Saturday, August 23, 2014

Oh Yeah, It's Summer

Monkey Flower blooming on the river's edge

It's been another incredibly mild and rainy summer this year. We've had several days cool enough to leave the windows open! That is almost UNHEARD of for a July in middle Tennessee.

But now, finally, in the middle of August, summer decides to set in; temperatures in the high 80s, humidity upwards of 80%, and heat index in the low 100's.

HOT, in other words. UGH!

Oh yeah, it's summer. It does this EVERY year.

Of course, this heat wave just so happened to coincide with the replacement of the HVAC and ductwork for the ranger residence. Sounds nice, and indeed it will be, as it's supposed to be a more energy efficient unit. But not when it takes FOUR DAYS  to install. Mind you, that's FOUR DAYS  withOUT  AC. Ian and I spent most of those days basking in the AC at my parents' house. But the rest of the time it's been Sweaty Muggy Crabby City. And extra buggy, too.

I will never take air conditioning for granted again.  EVER!

Been having to keep a close eye on the rabbits, too. Even though the New Zealand Reds are in the shade all day, they were starting to show some signs of heat stress. So I decided to go ahead and put a fan on them too. Luckily, the fans for both groups of rabbits seem to be sufficient to keep them cool. Better safe than sorry.

Acer and Cardamom saying hello

I've been trying to train all of the rabbits to use the stick valve water bottles I inherited in abundance from a retired rabbit breeder. The older Cremes got it, no problem, but the young rabbits are being really stubborn about it. I got two cheap water bottles at Tractor Supply for the Reds, but they are the LEAKIEST sorry things I have EVER seen. I have to fill them twice a day because every time a rabbit moves in the cage, water streams out. It makes for a very sloppy mess around the cages, not to mention putting them in danger of running out of water. I will NEVER buy anything from Home Rig brand again. (Incidentally this is pretty much the only brand of rabbit anything  that Tractor Supply sells.)

In addition to the terrible bottles, I had purchased J-pliers of the same brand, and they were so pitiful I threw them away after fighting with them for an hour.

I should have read the product reviews before I purchased either of these items, since I'm obviously not the only one hugely dissatisfied with their products. A unanimous one out of five stars. Lol.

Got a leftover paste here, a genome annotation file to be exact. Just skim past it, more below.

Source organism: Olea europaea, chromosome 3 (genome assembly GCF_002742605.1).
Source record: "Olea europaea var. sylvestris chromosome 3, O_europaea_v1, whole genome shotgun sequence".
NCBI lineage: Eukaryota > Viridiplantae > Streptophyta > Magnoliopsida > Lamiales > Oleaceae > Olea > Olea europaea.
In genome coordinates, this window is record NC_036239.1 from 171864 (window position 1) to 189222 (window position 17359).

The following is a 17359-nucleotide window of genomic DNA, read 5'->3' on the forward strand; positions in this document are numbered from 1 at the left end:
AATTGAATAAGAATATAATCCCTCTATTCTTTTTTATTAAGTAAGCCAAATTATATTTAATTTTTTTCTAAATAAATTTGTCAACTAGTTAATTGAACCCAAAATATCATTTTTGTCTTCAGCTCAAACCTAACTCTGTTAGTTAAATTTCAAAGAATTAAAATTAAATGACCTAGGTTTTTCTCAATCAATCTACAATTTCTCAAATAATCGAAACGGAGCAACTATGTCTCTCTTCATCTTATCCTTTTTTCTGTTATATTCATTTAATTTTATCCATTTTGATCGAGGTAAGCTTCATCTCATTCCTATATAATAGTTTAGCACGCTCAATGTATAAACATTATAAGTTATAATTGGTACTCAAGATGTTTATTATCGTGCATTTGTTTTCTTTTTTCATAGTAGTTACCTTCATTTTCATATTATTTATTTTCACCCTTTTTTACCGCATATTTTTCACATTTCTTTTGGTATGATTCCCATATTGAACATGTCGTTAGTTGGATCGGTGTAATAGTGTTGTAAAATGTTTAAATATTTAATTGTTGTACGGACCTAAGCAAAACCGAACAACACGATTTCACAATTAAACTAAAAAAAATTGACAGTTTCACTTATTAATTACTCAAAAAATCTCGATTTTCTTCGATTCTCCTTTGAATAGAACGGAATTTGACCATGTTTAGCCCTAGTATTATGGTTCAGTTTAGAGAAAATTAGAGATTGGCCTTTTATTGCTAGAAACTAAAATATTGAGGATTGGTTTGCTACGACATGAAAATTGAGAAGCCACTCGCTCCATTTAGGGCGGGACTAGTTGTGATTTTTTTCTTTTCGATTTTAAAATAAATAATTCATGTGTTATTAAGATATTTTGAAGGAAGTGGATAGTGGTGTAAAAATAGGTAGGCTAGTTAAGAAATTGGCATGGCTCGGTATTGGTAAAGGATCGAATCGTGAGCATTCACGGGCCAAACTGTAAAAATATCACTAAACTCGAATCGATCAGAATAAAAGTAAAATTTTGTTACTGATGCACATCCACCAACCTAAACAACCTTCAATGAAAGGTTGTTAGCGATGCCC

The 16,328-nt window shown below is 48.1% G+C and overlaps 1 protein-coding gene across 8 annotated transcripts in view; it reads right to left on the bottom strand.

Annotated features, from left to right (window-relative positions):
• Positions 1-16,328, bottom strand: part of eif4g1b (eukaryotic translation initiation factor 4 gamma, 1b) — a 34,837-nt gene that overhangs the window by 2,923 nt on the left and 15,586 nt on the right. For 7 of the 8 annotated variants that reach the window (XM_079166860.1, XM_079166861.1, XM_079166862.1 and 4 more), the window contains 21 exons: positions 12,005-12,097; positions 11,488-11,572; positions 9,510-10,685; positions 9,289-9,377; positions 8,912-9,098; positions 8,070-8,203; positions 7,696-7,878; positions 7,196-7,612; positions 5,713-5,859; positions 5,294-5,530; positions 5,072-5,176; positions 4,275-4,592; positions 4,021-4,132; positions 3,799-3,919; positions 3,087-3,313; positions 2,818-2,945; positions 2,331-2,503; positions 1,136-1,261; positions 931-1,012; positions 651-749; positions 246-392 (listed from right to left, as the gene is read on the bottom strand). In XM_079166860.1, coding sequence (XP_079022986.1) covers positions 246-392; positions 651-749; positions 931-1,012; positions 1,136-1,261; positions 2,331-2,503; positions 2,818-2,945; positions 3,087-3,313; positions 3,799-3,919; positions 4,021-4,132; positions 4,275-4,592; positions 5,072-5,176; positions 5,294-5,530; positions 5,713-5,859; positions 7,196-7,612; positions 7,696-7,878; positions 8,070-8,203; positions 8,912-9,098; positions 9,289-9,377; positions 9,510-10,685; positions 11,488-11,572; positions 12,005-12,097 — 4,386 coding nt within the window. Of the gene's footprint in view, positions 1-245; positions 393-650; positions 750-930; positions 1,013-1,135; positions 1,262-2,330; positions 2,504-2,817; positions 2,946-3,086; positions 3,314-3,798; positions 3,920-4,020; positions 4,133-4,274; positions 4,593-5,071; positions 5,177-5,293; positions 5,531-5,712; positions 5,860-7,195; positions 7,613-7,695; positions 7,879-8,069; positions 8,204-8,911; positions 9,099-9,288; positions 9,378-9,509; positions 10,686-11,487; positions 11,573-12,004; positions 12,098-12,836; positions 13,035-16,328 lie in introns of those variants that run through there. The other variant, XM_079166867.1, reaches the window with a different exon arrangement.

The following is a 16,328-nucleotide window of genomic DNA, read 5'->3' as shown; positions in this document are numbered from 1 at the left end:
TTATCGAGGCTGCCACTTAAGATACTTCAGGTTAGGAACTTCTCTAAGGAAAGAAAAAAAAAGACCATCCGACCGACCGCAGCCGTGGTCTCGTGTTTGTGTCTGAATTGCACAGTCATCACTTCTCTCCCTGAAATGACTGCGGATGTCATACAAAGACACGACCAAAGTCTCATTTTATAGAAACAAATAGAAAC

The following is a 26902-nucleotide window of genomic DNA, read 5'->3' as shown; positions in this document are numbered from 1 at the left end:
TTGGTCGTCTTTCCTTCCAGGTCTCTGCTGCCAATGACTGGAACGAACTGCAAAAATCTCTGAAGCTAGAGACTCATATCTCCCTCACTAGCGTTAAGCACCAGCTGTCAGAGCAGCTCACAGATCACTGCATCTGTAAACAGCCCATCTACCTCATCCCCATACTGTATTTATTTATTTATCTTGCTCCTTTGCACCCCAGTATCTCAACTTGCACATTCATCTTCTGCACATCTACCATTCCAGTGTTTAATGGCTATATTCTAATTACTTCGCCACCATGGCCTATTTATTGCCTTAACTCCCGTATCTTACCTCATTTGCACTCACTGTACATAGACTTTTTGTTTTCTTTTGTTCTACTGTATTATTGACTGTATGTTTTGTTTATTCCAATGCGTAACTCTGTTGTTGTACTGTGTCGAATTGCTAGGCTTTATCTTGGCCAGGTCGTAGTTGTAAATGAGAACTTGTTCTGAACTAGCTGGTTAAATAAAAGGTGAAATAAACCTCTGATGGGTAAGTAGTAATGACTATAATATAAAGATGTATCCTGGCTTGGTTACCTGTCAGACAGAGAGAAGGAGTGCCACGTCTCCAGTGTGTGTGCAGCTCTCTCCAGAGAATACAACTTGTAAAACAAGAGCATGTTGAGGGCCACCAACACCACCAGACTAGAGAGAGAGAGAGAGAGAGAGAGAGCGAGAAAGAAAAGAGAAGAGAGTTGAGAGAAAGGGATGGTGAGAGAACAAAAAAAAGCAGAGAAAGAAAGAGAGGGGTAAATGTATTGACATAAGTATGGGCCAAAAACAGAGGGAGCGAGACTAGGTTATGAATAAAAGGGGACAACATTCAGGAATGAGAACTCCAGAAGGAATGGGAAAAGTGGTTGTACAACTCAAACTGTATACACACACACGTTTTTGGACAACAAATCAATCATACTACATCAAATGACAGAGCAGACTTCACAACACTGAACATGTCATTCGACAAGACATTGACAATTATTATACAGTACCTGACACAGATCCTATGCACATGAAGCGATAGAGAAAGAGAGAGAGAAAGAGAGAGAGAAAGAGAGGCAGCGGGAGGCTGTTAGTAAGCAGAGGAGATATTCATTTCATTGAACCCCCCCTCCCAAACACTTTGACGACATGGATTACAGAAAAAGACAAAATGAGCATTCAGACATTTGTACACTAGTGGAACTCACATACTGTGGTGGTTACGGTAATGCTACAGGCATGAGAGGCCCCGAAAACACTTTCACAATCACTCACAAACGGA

Live and learn, I suppose.

I decided to move the older hens and their tractor to the backyard.

They were spending so much time in and around the road, I was afraid they would cause an accident. There had already been several close calls. They and the new trio haven't exactly meshed, but there isn't any fighting going on either. But now the new guys want to roost on TOP of the chicken tractor, and every night I have to move them to safety. They are just asking for a Great Horned Owl to carry them off. Seven birds are a little cramped in the tractor, so I just moved the new guys back to their pen for now.

I'll be moving the older black hen to the farm until processing day. In addition to her and  two (or three) roosters, I need to determine which of the free range hens are laying down there. I suspect there are numerous free loaders in the group who would make some excellent chicken and dumplings.....

The excess Silver Appleyard drakes will also need to be processed soon. Before much longer they will be harassing the hens mercilessly.

Here they are, all grown up! Those are a pair of old Pilgrim geese in the background.

We did finally get to taste one of the young drakes we processed in the spring. I sauteed the breasts and made a glaze to go over them. It was DELICIOUS! (Yeah, no picture. I am so bad about taking pictures of entrees, because I'm always too eager to eat them!) I'm looking forward to eating the rest.

The garden has been doing so-so.

I've gotten a handful of zucchini, but there seems to be a lot of growth and blooming without setting fruit. I'm sure it has to do with not enough sunlight, and probably not enough room either.

The cucumbers are about done, but have been fairly productive. Again, lack of sunlight, and general lack of hot days, probably contributed to that.

Out of the two tomato varieties, the Cherokee Purple have been performing the best by far. They have HUGE, HEAVY fruits that are meaty and delicious. Loving the color too.

(Again, no picture. By the time I remember we've already eaten them.)

The Amish Paste aren't doing as well. I'm sure they are quite crowded too, and since we never got around to staking them sufficiently, they are all flopped over on each other.

Despite the neglect, and all the other factors, it's done well. Especially considering we haven't watered once, in several months. But then we have had quite a bit of rain.

So now we're fighting that late summer lethargy, and de-motivation. I'm also having a sudden relapse of Fibromyalgia symptoms, which has put a damper on my enthusiasm for just about everything. Kind of a bummer.

We made our first offer on the house, and are waiting to hear back from the owners. The suspense is killer.

I hope we know something before the weekend gets here.

So with the soaring heat and humidity, and the droves of biting insects, we spend most of our time indoors. Between trying to keep Ian happily occupied and keeping all of us fed and bathed, I still make future plans for our little homestead. And look forward once again to cooler days.

Mark on a recent rare trip down the river. So looking forward to the day when I can join him again.

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